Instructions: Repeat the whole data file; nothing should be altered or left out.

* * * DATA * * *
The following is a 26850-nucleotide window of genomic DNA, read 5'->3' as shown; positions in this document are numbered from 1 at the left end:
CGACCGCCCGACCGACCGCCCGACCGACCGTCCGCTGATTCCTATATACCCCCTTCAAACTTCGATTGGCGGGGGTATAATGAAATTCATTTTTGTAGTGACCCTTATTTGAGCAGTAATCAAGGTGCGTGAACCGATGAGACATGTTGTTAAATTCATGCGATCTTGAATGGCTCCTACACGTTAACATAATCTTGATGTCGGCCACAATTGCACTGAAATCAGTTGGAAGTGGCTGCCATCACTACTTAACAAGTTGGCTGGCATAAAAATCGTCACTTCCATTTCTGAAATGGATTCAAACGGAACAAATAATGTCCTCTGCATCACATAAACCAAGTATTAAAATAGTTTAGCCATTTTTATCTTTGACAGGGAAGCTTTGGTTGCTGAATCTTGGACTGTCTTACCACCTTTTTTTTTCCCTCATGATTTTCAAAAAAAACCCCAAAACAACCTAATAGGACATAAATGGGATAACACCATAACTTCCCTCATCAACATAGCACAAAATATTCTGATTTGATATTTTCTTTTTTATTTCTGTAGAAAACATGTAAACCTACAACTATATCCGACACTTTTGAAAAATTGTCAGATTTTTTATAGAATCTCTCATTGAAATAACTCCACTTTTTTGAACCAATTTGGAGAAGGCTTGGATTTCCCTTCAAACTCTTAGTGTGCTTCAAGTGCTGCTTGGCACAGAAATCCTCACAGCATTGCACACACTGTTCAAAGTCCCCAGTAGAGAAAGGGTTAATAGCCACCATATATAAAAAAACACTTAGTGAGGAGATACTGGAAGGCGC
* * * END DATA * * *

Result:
The following is a 26850-nucleotide window of genomic DNA, read 5'->3' as shown; positions in this document are numbered from 1 at the left end:
CGACCGCCCGACCGACCGCCCGACCGACCGTCCGCTGATTCCTATATACCCCCTTCAAACTTCGATTGGCGGGGGTATAATGAAATTCATTTTTGTAGTGACCCTTATTTGAGCAGTAATCAAGGTGCGTGAACCGATGAGACATGTTGTTAAATTCATGCGATCTTGAATGGCTCCTACACGTTAACATAATCTTGATGTCGGCCACAATTGCACTGAAATCAGTTGGAAGTGGCTGCCATCACTACTTAACAAGTTGGCTGGCATAAAAATCGTCACTTCCATTTCTGAAATGGATTCAAACGGAACAAATAATGTCCTCTGCATCACATAAACCAAGTATTAAAATAGTTTAGCCATTTTTATCTTTGACAGGGAAGCTTTGGTTGCTGAATCTTGGACTGTCTTACCACCTTTTTTTTTCCCTCATGATTTTCAAAAAAAACCCCAAAACAACCTAATAGGACATAAATGGGATAACACCATAACTTCCCTCATCAACATAGCACAAAATATTCTGATTTGATATTTTCTTTTTTATTTCTGTAGAAAACATGTAAACCTACAACTATATCCGACACTTTTGAAAAATTGTCAGATTTTTTATAGAATCTCTCATTGAAATAACTCCACTTTTTTGAACCAATTTGGAGAAGGCTTGGATTTCCCTTCAAACTCTTAGTGTGCTTCAAGTGCTGCTTGGCACAGAAATCCTCACAGCATTGCACACACTGTTCAAAGTCCCCAGTAGAGAAAGGGTTAATAGCCACCATATATAAAAAAACACTTAGTGAGGAGATACTGGAAGGCGC